Pushing for a better tomorrow in 8,000-year-old Lod

Lod is constantly on the verge of economic collapse, and needs the cooperation of all the stakeholders to succeed.

Lod311 (photo credit: RON FRIEDMAN)
(photo credit: RON FRIEDMAN)
Lod nowadays is known more for its rampant drug trade than its ancient history, but with the aid of organizations like the Lod Community Foundation and its partners, there is hope that the city can pull itself out of its current rut and realize its immense potential.
On Thursday, the Lod Foundation held an event to help showcase the city’s promise and raise support for the various initiatives taking place there.
“For us it is obvious that only a full partnership with the municipality, the local community leaders, the Israeli government, foundations from Israel and abroad, business people and professionals, we will manage to bring about a real change to the city,” said Ruth Wasserman Lande, who, together with her husband Aviv, founded the foundation in 2008.
Attending the event were members of the foreign diplomatic corps, Minority Affairs Minister Avishay Braverman, the appointed Lod Mayor Ilan Harari, heads of foundations and local community leaders.
The aim of the event, which started with a guided tour of the city and concluded with a fair featuring the various groups active in improving the city, was to present the guests with the challenges the city faces, namely: poverty, crime, illegal building and insufficient public institutions and involvement – and the ways in which different people were confronting these challenges.
“The city can rise. Everyone who presented here today is actively working to change the reality,” said Wasserman Lande. “The problem is that they are constantly on the verge of economic collapse, they are not self-sustainable. Without the cooperation of all the stakeholders, I’m afraid things will not end well.”
In his keynote address, Braverman pledged his commitment and future assistance, but urged the participants not to wait for the government to act. “If you wait for the government you will wait a long time. If you take the initiative you will carry the government on your shoulders,” he said.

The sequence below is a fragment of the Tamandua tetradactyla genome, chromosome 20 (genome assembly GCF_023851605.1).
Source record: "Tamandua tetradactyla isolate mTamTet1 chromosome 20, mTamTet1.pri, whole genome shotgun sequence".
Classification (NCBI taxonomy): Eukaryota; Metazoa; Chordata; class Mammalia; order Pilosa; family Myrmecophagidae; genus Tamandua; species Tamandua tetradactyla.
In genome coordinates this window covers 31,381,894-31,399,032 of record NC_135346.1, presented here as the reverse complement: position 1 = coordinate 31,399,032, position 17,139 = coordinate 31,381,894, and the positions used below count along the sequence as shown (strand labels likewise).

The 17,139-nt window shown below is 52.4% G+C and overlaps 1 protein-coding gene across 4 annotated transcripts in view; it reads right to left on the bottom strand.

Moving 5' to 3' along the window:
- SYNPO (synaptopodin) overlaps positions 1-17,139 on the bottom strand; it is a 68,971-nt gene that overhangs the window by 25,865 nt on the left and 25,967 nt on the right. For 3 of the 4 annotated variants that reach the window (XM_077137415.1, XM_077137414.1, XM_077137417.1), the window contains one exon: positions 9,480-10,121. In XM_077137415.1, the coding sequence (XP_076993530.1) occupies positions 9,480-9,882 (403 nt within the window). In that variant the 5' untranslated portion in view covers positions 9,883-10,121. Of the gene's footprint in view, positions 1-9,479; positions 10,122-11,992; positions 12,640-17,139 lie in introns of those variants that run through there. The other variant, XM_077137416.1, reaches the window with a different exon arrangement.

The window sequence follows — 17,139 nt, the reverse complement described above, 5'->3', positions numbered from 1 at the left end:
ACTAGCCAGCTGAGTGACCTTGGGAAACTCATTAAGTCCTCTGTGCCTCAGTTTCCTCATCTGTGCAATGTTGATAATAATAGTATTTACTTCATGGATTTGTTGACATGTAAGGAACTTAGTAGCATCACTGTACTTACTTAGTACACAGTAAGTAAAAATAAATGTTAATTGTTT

Braverman also spoke about the importance of conserving the ancient cities of Israel, calling them “the most beautiful places in the country.” Braverman expressed regret that Lod had not sufficiently guarded its 8,000-year-old heritage and urged the residents to embrace their past.
Dr. Edward Retig, director of the American Jewish Committee, the organization that funded the event, said that Lod highlights all that is beautiful and challenging about the country and urged the participants to look closely at what was being done there.
The fair that followed the tour showcased roughly 20 organizations, mostly local, that are working to better the city. Among the presenters were bicultural youth movements, volunteer aid organizations, immigrant entrepreneurs, educational start-ups, sports initiatives and preservation societies.
Yes We Can is an English teaching project, aimed at reaching every child and adult in the city who wants to improve his or her English. With 23 volunteer English teachers, the organization reaches dozens of people across the spectrum of the population out of a desire to help them open doors to better education and employment.
“Our teachers don’t only teach English, they also provide a warm environment and a personal touch to children who often lack one-on-one attention. Our volunteers tell of a great feeling of personal fulfillment that they get out of their work and there is certainly an element of mentorship that goes along with the teaching,” said Yes We Can coordinator Ofra Savaldi.
Empowerment is also a main goal of Machshava Tova, an organization that opened a computer learning center in the city in January 2009. Since then, Machshava Tova has taught various computer courses to more than 800 people, both children and adults, to help them acquire the computer skills necessary for life in the 21st century. The organization also provides job placement assistance for graduates.
One of the major initiatives presented at the fair was a plan to renovate the ancient Lod city center. The plan, proposed by Dr. Alon Shavit from the Israeli Institute of Archeology, seeks to turn the currently abandoned and decaying ruins, which hundreds of years ago housed pre-industrial workshops and public houses, into an active tourism and educational center.
We want to see the old structures treated as they should be and givethe residents of Lod something to be proud of,” said Shavit’sassistant, Boaz Gross.
“When I first started working here, ancient buildings were used as drugdens and were full of needles and syringes. We want the community toreclaim the historic sites and turn it into a cultural and historicallandmark,” Gross said.
“Lod is the longest continually inhabited city in the Middle East,”said Wasserman Lande. “It was once a major center on the route fromDamascus to Cairo.
“Today it is a five-minute drive from Ben-Gurion International Airport,15 minutes from Tel Aviv and 30 minutes from Jerusalem. There is noreason why it shouldn’t flourish again,” she said.